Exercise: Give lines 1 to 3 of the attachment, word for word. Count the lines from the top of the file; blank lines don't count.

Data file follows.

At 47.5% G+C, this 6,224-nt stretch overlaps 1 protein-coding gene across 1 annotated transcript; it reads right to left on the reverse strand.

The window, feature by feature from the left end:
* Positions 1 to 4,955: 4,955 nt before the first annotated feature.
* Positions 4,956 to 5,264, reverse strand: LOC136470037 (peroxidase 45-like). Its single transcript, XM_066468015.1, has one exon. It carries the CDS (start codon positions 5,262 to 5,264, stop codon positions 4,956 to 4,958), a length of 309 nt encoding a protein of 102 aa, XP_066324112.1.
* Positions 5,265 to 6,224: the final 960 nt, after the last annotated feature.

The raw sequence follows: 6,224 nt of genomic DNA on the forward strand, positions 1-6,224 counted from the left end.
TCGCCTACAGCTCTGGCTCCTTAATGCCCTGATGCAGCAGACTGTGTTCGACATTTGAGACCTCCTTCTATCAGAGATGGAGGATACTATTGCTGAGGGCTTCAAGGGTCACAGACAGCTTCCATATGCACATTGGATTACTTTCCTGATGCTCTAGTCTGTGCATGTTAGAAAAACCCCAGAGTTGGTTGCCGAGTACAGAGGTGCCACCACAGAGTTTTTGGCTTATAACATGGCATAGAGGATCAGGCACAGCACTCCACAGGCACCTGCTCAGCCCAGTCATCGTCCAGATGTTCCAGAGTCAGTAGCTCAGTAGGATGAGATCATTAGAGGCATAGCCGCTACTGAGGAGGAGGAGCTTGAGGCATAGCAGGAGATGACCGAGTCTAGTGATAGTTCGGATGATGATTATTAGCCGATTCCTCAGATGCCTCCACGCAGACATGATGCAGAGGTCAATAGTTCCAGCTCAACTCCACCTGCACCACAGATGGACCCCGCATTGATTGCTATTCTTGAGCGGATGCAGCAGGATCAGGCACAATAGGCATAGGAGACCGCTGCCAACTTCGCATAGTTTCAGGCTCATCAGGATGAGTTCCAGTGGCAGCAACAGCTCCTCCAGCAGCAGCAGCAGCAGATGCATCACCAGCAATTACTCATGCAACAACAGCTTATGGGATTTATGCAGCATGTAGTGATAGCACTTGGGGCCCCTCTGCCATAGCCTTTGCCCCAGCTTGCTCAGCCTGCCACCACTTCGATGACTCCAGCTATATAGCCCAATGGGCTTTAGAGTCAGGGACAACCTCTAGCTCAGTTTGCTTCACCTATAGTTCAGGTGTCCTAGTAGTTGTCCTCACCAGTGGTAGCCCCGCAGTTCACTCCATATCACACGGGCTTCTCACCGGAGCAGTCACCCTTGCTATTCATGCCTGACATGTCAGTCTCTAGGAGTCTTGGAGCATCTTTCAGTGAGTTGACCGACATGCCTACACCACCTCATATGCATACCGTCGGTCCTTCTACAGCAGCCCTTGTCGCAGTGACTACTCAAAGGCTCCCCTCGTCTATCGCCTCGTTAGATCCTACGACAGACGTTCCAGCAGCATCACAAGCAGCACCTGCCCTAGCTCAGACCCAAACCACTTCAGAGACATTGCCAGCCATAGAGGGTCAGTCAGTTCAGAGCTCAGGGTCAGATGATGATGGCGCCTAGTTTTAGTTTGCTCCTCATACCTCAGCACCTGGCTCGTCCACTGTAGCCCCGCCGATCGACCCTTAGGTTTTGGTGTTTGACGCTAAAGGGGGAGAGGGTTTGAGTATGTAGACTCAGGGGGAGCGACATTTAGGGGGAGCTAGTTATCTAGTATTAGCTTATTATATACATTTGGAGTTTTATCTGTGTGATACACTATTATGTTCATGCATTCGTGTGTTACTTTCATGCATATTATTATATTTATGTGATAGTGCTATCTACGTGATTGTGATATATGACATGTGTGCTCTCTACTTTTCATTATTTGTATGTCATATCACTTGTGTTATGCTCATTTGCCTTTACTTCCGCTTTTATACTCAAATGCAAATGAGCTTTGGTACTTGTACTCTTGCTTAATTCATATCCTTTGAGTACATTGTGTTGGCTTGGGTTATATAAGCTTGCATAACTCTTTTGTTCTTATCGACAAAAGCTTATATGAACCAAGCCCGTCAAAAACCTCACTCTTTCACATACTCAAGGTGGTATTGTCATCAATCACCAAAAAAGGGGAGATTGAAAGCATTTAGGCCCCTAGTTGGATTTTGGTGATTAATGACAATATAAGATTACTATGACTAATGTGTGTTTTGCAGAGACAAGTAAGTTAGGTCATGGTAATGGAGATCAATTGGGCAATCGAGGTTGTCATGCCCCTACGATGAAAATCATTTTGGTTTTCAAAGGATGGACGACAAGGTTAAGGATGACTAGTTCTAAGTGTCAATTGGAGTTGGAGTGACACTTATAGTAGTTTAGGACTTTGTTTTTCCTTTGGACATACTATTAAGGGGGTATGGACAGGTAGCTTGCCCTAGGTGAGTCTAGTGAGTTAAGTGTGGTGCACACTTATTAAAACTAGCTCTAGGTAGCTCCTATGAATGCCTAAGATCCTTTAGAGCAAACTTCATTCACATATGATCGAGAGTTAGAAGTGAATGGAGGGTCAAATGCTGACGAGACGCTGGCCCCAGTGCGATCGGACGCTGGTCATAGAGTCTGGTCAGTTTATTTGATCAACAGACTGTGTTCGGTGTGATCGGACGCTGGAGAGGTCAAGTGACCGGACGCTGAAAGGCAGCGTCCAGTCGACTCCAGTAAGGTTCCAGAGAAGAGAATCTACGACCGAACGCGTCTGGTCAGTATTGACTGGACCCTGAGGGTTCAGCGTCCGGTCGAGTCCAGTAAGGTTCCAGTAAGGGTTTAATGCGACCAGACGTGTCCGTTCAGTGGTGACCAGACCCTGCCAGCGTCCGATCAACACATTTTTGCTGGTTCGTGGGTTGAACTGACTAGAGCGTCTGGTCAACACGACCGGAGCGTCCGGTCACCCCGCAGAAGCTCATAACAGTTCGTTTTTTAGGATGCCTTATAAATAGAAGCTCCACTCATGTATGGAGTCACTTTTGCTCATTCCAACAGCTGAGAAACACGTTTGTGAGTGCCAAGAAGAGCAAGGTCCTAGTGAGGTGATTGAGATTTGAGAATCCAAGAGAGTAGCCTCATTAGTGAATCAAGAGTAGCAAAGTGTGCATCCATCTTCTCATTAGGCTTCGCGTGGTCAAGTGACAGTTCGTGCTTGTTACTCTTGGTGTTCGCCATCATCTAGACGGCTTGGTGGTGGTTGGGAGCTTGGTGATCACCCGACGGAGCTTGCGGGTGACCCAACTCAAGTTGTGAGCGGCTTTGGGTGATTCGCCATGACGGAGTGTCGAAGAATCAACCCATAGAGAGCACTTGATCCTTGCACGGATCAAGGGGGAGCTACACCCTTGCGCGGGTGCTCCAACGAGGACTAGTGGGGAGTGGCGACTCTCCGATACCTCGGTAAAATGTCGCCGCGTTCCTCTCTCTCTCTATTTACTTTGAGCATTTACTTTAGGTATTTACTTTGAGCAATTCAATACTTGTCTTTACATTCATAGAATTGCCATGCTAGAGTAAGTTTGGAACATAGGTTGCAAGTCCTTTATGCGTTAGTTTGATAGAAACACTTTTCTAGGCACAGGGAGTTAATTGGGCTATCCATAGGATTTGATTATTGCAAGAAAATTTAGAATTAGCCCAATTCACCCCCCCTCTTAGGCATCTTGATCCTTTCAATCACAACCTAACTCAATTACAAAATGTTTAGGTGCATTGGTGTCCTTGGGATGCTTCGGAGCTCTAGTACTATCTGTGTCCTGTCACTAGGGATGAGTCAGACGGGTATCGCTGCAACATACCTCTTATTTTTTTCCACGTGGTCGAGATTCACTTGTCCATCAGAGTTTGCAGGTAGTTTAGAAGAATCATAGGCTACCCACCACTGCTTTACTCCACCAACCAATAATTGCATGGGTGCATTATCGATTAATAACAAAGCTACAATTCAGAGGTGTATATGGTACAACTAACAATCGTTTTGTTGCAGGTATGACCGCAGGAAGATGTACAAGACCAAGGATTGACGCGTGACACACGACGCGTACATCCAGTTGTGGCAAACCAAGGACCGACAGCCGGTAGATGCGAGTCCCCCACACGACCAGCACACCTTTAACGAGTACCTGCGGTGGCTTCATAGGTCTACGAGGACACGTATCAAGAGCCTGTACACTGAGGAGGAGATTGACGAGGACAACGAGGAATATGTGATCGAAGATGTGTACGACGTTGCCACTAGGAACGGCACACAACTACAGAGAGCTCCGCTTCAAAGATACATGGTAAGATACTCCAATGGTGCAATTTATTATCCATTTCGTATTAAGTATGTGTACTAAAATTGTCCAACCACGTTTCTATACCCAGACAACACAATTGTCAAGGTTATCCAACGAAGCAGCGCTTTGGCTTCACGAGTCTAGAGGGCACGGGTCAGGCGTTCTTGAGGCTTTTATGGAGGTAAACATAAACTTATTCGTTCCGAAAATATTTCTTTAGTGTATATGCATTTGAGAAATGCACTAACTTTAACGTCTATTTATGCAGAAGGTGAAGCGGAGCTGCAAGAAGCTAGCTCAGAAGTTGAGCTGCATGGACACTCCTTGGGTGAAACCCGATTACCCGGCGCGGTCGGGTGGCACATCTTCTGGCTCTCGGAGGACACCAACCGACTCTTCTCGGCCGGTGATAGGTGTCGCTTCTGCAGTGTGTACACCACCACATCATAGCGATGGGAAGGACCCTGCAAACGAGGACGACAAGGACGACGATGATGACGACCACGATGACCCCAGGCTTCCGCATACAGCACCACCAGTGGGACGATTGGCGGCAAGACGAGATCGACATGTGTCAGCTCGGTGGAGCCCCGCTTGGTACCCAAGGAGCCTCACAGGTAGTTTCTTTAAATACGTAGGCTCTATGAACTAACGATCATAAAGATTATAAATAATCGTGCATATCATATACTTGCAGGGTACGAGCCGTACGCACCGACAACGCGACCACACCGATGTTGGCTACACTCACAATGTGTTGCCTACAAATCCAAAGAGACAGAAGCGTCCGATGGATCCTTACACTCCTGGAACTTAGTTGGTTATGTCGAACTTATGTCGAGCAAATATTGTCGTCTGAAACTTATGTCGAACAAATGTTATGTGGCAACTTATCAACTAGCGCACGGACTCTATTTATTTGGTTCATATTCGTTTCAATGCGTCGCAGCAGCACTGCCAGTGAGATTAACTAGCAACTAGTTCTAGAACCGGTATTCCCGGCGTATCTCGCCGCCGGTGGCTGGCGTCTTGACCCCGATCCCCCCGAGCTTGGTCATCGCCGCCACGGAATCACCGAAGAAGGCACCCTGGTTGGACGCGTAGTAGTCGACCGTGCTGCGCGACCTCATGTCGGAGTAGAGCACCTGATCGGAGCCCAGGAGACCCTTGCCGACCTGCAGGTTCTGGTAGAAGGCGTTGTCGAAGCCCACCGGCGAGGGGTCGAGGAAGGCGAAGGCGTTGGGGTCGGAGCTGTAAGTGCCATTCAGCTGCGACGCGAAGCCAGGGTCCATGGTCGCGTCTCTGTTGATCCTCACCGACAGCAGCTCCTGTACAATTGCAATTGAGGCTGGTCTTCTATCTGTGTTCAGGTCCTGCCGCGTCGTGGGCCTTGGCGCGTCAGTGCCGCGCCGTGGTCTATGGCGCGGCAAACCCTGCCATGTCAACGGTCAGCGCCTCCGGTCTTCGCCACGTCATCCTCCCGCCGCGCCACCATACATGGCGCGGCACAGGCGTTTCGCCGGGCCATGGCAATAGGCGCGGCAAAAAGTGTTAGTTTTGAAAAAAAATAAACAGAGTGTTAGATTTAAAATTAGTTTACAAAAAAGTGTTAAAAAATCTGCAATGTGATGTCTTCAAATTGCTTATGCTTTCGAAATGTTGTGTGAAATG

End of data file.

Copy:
At 47.5% G+C, this 6,224-nt stretch overlaps 1 protein-coding gene across 1 annotated transcript; it reads right to left on the reverse strand.

The window, feature by feature from the left end:
* Positions 1 to 4,955: 4,955 nt before the first annotated feature.